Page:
Dear Katie, I followed your blog because, although I’m well aware that you don’t share my views on how people should eat, you had some really god parenting articles and cleaning your home naturally tips. I get it that you feel eating meat is a big part of your health and although I very strongly disagree, I respect your right to your opinion. But I don’t understand how you can endorse a horrible product like this. It’s not a product, it’s a crime against nature and against humanity and it should be outlawed.
    I don’t think I can be a part of a community that supports that kind of senseless and needless cruelty.

    • There is no direct link between consuming meat and torturing and maiming animals. There’s too much of the demagogue in your post. Protein all over the place. What about vitamin B12? And why is eating a cricket so much worse than eating a steak? And why are either of these a crime against Nature? These things happen all the time in Nature. I never thought of lecturing to robins before. They eat crickets by the cartload.
      And, finally, nobody’s talking about cruelty. That’s bridging a huge abyss in the reasoning of the question with no foundation whatsoever.

      Signed:
      Local chairwoman for the IARoC (International Association for the Rights of Chickpeas)

    • “Every moving thing that lives shall be meat for you; even as the green herb have I given you all things” Genesis 9:3 NKJV

    • Ana, Its not upsetting to you that the grains you rely on in your diet destroy natural forests and meadows that wildlife need to thrive? When farming vegetables the farmers kill mass amounts of insects (worms) and even small rodents, they displace little creatures from their homes when combining or windrowing, Farming practices in general impact animals no matter what you choose to eat. Open your eyes…. What exactly can you eat that does not impart cruelty on some creature? Instead of being judgemental, try understanding…..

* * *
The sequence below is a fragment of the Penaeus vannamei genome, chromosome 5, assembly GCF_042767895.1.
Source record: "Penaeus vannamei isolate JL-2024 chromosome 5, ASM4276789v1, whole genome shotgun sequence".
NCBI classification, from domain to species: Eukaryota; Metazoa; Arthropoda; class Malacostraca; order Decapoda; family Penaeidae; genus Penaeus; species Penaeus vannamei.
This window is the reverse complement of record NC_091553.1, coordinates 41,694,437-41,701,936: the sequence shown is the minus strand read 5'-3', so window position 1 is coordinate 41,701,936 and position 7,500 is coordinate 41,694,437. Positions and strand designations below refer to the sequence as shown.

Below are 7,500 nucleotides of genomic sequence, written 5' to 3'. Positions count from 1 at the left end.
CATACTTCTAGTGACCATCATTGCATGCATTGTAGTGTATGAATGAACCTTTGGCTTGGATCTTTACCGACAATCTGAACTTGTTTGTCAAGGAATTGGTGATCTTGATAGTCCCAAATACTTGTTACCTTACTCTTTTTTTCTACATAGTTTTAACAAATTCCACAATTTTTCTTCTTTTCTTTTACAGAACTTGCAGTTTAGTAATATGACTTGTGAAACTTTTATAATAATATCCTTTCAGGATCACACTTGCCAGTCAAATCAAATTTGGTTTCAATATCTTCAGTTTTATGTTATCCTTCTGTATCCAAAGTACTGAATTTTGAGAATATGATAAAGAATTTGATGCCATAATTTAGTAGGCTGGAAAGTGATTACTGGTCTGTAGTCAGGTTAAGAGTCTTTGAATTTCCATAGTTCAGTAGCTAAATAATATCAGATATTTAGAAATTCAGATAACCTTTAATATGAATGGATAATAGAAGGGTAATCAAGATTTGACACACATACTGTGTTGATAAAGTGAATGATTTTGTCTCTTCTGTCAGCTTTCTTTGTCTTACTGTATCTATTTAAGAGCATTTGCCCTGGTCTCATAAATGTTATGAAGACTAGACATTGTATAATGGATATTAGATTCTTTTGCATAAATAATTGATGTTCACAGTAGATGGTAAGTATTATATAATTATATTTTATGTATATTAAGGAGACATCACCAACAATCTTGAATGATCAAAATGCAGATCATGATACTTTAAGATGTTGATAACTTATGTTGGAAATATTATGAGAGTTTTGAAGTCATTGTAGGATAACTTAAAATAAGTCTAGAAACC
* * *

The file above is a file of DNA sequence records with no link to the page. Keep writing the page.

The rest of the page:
9. Yuck. No thanks.

  10. While I can’t wrap my head around it either, fellow posters, take into consideration indigenous people from areas so remote, they rarely see outsiders. What do they eat? What nature has provided them; plants, animals AND insects! They don’t have advertising telling them to eat what’s at the local markets or fast food joints. To them it’s normal, not barbaric or cruel. Most even do it respectively and express gratitude for the sacrifice.

    I learned something new today… Cricket flour!

  11. Wellness Mama, well, you’ve done it again. Your blog is so surprising and informative. I am grateful, even though I’m not a “mama” myself I appreciate so much all the info. Do you know of a supplier of the Cricket flour (ideally the brand you like, Thailand Unique) that would ship to France? Thank you!

  12. Do you have any recipes? I have a bag but don’t know what to do with it!

  13. There is a part of me that is so grossed out by this (even though I don’t think I should be because I know people eat them all over the world) and a part that is curious enough to try-especially in a flour form. Thanks for mentioning the possible shell food allergy issue! I am allergic to shell food so I’ll have to do some more research before trying.